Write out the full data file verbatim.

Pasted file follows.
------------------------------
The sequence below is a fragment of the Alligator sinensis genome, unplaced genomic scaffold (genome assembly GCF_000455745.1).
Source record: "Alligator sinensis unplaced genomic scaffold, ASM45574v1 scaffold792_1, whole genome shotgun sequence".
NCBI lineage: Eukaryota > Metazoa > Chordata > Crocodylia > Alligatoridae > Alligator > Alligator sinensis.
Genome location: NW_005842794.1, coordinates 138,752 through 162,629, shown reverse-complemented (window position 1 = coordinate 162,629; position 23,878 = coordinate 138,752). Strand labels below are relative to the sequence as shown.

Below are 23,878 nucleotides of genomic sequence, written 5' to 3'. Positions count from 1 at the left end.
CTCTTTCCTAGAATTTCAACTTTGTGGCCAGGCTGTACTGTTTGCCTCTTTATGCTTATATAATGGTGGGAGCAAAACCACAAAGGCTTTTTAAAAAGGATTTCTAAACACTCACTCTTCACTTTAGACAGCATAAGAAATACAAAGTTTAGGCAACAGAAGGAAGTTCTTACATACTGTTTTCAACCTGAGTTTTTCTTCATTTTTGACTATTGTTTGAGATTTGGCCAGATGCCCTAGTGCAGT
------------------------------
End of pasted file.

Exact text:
The sequence below is a fragment of the Alligator sinensis genome, unplaced genomic scaffold (genome assembly GCF_000455745.1).
Source record: "Alligator sinensis unplaced genomic scaffold, ASM45574v1 scaffold792_1, whole genome shotgun sequence".
NCBI lineage: Eukaryota > Metazoa > Chordata > Crocodylia > Alligatoridae > Alligator > Alligator sinensis.
Genome location: NW_005842794.1, coordinates 138,752 through 162,629, shown reverse-complemented (window position 1 = coordinate 162,629; position 23,878 = coordinate 138,752). Strand labels below are relative to the sequence as shown.

Below are 23,878 nucleotides of genomic sequence, written 5' to 3'. Positions count from 1 at the left end.
CTCTTTCCTAGAATTTCAACTTTGTGGCCAGGCTGTACTGTTTGCCTCTTTATGCTTATATAATGGTGGGAGCAAAACCACAAAGGCTTTTTAAAAAGGATTTCTAAACACTCACTCTTCACTTTAGACAGCATAAGAAATACAAAGTTTAGGCAACAGAAGGAAGTTCTTACATACTGTTTTCAACCTGAGTTTTTCTTCATTTTTGACTATTGTTTGAGATTTGGCCAGATGCCCTAGTGCAGT